Without Book Interview Questions and Answers | Online Test | Moct Test
Download Android App in your Android Device from Google Play Store
- Search for "Withoutbook Practice Exam Test" in Mobile/Tablet Play Store
Institute Training Search by Name or Email

Exams Attended

Make Homepage

Bookmark this page

Subscribe Email Address

Core Java Interview Questions and Answers

Ques. Difference between Vector and ArrayList in Java
Ans. 1) Vector and ArrayList are index based and backed up by an array internally.
2) Both ArrayList and Vector maintains the insertion order of element. Means you can assume that you will get the object in the order you have inserted if you iterate over ArrayList or Vector.
3) Both iterator and ListIterator returned by ArrayList and Vector are fail-fast.

Key Differences between Vector and ArrayList in Java
1) First and foremost difference is Vector is synchronized and ArrayList is not, what it means is that all the method which structurally modifies Vector e.g. add () or remove () are synchronized which makes it thread-safe and allows it to be used safely in a multi-threaded environment. On the other hand ArrayList methods are not synchronized thus not suitable for use in multi-threaded environment.

2) ArrayList is faster than Vector. Since Vector is synchronized it pays price of synchronization which makes it little slow. On the other hand ArrayList is not synchronized and fast which makes it obvious choice in a single-threaded access environment. You can also use ArrayList in a multi-threaded environment if multiple threads are only reading values from ArrayList.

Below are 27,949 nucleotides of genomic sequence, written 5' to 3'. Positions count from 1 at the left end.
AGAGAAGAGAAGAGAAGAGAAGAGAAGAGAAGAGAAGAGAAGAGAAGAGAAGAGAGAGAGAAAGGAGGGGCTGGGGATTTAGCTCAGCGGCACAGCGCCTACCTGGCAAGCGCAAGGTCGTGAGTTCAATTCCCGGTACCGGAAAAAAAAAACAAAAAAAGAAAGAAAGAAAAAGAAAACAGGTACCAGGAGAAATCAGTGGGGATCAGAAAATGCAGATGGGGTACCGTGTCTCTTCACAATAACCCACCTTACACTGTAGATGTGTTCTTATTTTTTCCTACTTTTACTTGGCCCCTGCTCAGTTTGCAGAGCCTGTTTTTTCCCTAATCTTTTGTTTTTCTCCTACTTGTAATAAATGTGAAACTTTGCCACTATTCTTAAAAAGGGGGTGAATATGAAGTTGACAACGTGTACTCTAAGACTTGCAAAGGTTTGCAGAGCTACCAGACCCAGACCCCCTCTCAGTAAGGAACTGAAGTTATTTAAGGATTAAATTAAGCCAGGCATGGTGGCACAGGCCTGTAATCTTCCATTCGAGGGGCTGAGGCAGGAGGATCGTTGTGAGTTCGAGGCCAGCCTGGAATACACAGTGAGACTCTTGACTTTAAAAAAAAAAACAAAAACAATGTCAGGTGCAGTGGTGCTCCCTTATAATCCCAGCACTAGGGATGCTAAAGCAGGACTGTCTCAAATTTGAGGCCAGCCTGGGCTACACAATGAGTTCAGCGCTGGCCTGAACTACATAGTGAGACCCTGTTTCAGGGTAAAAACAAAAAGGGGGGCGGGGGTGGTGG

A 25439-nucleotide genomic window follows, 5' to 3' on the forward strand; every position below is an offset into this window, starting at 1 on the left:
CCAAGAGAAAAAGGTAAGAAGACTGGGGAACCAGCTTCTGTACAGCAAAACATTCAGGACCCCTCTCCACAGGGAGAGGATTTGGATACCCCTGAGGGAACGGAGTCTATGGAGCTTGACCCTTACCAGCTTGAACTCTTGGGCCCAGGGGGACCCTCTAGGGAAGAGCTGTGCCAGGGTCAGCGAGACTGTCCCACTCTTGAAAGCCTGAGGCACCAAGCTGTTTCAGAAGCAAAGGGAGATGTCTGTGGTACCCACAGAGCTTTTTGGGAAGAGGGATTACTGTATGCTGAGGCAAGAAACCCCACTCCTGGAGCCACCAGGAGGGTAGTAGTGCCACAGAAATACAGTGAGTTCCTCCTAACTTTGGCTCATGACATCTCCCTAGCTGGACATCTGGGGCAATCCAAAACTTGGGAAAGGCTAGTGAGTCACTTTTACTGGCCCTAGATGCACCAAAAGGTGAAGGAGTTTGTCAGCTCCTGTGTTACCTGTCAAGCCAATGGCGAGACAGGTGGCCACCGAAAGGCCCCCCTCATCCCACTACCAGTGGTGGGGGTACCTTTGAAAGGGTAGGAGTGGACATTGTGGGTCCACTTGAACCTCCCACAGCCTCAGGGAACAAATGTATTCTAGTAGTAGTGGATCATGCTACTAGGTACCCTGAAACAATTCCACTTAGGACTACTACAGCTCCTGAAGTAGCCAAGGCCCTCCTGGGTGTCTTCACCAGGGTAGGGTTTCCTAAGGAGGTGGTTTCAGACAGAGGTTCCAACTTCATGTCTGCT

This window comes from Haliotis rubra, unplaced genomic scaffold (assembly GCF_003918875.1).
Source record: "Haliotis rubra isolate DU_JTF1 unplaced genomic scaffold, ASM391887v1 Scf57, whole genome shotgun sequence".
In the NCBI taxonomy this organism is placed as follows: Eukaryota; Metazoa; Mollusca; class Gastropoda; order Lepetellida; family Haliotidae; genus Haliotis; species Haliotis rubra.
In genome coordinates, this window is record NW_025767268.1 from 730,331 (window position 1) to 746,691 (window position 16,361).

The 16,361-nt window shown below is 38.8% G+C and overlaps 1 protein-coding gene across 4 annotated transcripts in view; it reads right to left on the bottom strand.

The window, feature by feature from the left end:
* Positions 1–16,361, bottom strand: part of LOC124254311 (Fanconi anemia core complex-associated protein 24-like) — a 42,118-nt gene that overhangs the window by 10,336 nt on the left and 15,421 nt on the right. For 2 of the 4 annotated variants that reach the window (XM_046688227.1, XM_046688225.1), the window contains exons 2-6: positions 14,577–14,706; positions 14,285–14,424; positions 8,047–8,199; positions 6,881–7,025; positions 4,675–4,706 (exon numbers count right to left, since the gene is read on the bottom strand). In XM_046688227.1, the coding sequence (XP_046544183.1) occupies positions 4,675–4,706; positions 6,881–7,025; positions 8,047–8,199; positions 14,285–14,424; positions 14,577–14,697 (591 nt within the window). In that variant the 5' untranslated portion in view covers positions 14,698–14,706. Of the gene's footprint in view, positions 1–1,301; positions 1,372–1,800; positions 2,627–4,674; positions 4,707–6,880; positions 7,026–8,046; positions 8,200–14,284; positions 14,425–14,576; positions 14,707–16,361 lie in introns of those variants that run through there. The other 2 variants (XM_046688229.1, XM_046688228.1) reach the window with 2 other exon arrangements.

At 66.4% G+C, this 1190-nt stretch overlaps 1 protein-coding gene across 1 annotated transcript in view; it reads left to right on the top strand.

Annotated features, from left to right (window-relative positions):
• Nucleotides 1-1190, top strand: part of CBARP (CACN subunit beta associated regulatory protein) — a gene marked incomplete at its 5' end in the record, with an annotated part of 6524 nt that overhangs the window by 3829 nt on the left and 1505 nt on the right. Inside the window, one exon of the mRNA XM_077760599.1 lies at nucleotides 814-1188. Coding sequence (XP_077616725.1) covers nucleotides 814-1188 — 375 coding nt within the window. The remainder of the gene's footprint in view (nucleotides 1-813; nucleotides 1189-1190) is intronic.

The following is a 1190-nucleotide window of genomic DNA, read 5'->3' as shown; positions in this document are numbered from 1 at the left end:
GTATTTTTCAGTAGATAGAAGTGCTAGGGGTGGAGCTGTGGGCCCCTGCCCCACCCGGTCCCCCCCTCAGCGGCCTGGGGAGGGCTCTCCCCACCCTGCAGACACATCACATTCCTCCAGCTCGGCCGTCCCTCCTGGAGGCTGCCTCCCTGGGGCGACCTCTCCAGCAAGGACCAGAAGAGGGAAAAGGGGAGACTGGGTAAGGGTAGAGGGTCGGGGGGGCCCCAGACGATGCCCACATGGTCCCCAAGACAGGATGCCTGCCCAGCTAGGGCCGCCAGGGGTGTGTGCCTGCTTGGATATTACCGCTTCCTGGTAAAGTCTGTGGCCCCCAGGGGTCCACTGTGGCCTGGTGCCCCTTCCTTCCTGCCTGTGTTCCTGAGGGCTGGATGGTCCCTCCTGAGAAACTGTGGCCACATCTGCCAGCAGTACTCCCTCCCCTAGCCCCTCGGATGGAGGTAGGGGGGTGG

3) Whenever Vector crossed the threshold specified it increases itself by value specified in capacityIncrement field while you can increase size of arrayList by calling ensureCapacity () method.

4) Vector can return enumeration of items it hold by calling elements () method which is not fail-fast as opposed to iterator and ListIterator returned by ArrayList.

5) Another point worth to remember is Vector is one of those classes which comes with JDK 1.0 and initially not part of Collection framework but in later version it's been re-factored to implement List interface so that it could become part of collection framework



Conclusion is use ArrayList wherever possible and avoids use of Vector until you have no choice.
Is it helpful? Yes No

Most helpful rated by users:

©2016 WithoutBook